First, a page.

Understanding and Using Floating Point Numbers
by Jeff Bezanson
Numbers are surely the most prevalent kind of data in computer programs. They are so fundamental that people don't spend much time talking about them—surely everybody knows how to use numbers in their programs. Well, one of the wonderful things about programming is that nearly everywhere you look, you find more than meets the eye.
Most programmers have heard or observed one strange thing or another about floating point numbers. For example, we often discover that floating point numbers that look the same do not necessarily satisfy C's "==" test. New programmers are usually taught never to use == for floating point numbers for this reason. Occasionally we run into other exceptional cases, for instance mathematically sound formulae which, when implemented using floating point, produce seemingly random or disappointingly inaccurate results.
What is going on? In truth there is much that is counterintuitive about floating point numbers, and it helps to know a thing or two if you want to use them productively in your programs.
Floating point numbers provide a kind of illusion; they look like "real" numbers, with decimals and possibly very large or small magnitudes. In reality, a 4-byte floating point number, for example, can actually hold fewer distinct values than a 4-byte integer. The reason for this is, of course, that the internal representation of floating point numbers is not straightforward. Bits representing an integer are interpreted literally as a binary number, while bits in a floating point number have a more complicated interpretation. I will talk about this interpretation at length, but first I'd like to discuss some conceptual differences between integers and floats.
I. Accuracy vs. PrecisionAccuracy and precision are two concepts in measurement that nicely capture the different properties of ints and floats (on any system, independent of the particular floating point representation used). "Accuracy" refers to how close a measurement is to the true value, whereas "precision" has to do with how much information you have about a quantity, how uniquely you have it pinned down.
Integer arithmetic enjoys the property of complete accuracy: if I have the integer "2", it is exactly 2, on the dot, and nobody can dispute that. Furthermore, if I add 1 to it, I know I will get exactly 3. Whatever operations I do with integers, provided there is no overflow, I will always get a number that matches the correct answer bit-for-bit. However, integers lack precision. Dividing both 5 and 4 by 2, for instance, will both yield 2. Integers are unable to keep track of the fractional part, so the information that I had a slightly bigger number than 4 (namely, 5) is lost in the process. Integers are too "chunky" to represent these finer gradations; using them is like building with bricks. If you want to make a cube, you know the bricks can represent it perfectly, but a sphere wouldn't come out quite as well (naturally, if the sphere is significantly larger than each brick, you might be able to get close enough).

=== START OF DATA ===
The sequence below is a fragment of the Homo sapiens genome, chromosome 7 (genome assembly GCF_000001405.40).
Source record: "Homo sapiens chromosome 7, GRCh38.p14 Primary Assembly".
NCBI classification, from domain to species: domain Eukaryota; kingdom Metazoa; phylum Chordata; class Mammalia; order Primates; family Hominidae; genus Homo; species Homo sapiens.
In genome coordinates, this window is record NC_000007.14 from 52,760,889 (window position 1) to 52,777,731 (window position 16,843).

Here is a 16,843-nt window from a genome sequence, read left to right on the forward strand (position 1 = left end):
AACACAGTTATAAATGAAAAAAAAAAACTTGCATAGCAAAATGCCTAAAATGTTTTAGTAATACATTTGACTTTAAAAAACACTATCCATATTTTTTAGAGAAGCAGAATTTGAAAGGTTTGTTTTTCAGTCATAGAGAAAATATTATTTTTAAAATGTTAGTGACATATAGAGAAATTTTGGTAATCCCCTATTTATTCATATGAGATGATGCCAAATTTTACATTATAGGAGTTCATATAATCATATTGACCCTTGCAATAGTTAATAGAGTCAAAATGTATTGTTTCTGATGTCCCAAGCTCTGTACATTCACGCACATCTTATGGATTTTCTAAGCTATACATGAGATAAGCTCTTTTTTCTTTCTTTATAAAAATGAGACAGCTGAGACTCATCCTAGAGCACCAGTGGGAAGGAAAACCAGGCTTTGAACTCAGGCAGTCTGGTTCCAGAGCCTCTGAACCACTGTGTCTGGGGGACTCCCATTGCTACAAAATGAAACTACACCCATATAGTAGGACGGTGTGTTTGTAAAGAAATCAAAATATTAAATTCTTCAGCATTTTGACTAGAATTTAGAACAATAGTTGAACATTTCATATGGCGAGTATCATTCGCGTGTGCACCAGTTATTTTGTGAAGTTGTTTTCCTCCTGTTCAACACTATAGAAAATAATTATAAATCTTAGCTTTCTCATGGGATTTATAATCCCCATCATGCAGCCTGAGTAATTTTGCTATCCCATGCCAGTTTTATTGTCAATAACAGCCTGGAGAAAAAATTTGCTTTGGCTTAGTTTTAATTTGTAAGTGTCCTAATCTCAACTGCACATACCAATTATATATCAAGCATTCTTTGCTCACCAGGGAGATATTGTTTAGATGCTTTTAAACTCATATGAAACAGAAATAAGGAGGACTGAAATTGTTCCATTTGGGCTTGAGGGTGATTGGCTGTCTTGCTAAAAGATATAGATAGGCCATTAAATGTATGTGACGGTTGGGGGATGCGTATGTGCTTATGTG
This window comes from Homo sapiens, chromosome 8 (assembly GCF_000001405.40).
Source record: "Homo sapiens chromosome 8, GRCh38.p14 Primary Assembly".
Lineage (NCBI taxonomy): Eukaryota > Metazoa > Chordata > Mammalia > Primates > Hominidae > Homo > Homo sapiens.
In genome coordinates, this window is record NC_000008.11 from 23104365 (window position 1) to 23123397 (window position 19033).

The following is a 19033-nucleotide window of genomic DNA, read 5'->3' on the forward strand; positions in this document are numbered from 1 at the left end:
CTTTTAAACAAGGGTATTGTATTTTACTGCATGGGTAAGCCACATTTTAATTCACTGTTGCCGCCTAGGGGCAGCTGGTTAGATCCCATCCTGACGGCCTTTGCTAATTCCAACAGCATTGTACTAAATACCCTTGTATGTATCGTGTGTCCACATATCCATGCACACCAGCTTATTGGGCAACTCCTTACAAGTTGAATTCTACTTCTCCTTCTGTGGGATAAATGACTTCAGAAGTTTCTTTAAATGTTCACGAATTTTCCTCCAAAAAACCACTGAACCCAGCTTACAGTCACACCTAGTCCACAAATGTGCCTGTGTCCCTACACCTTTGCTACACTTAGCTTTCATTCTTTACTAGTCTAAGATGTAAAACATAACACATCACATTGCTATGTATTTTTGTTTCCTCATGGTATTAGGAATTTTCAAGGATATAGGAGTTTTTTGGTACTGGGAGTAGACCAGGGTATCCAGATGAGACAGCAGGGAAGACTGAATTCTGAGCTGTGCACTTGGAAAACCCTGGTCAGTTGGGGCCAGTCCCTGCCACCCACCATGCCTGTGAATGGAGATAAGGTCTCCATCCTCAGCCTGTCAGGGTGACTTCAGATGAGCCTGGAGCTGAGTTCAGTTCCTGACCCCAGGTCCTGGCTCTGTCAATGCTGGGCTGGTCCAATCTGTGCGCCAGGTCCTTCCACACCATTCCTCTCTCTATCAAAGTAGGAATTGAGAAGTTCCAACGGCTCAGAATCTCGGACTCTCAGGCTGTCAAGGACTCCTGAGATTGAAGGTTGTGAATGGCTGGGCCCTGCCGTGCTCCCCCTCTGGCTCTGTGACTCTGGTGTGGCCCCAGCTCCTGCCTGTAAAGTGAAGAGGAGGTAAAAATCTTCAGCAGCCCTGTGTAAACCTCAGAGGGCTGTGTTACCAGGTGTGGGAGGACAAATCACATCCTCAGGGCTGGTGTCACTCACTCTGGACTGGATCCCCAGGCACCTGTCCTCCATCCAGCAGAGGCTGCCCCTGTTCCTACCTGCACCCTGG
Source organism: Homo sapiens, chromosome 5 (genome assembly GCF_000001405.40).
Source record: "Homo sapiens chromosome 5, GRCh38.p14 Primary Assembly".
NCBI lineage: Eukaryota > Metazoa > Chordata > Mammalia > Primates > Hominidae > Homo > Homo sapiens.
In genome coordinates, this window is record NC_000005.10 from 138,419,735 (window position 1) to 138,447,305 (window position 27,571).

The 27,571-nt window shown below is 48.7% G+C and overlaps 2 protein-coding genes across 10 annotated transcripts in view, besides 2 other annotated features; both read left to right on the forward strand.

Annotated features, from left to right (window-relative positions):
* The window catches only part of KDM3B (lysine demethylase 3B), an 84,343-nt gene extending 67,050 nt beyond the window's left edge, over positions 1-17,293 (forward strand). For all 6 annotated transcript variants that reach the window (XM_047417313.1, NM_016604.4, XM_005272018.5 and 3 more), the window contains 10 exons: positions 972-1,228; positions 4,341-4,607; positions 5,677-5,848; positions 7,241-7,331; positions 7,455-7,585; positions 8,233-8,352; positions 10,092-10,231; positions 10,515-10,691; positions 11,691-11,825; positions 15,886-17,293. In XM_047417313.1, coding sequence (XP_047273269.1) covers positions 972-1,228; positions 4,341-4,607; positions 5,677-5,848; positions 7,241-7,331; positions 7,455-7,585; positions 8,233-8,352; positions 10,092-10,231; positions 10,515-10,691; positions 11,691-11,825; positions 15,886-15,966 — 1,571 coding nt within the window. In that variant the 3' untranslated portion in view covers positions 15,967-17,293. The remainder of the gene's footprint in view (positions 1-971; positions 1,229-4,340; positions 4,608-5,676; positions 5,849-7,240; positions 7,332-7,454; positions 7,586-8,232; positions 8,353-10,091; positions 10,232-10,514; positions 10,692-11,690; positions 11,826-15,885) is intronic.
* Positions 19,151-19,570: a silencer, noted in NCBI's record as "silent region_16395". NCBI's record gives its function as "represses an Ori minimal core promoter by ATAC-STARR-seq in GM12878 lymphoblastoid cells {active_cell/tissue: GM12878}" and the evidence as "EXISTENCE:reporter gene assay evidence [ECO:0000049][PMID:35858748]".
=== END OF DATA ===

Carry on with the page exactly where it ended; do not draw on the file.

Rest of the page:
Floating point numbers are the exact opposite of integers with respect to accuracy and precision. They have good precision, since they never deliberately discard information representing your numbers. If you had enough bits, you could reverse any FP calculation to get the original number, just like how, with enough bits, you could represent an arbitrarily large integer. But floating point numbers have poor accuracy. If ints are like bricks, then floats might be thought of as silly putty. You have enough control to mold them into complex curved shapes, but they leave something to be desired when it comes to forming a specified target shape. Imagine trying to make a perfect cube out of silly putty—you'll never get those corners as sharp as they should be. In fact, in many cases there is literally no hope of a floating point answer's matching the correct answer bit for bit.
Now how can I make an outlandish claim like that? Floating point
inherently different from integers in that not every fraction can be
represented exactly in binary, whereas any integer can. Binary arithmetic is
not to blame; the same restriction applies in any base system. Consider the
number 1/3. No finite decimal digit representation (e.g. 0.333333) can ever be
equal to 1/3; we can never have enough 3's. Thus it is more than likely that
the computed result you need cannot be represented accurately by a
floating point variable—you're going to be wrong by at least a little
bit no matter what you do.
We know that floats are still useful, though; we just have to prevent those
little roundoff errors from stepping on our toes. To that end, and also for
general edification, it's nice to know how floats actually work.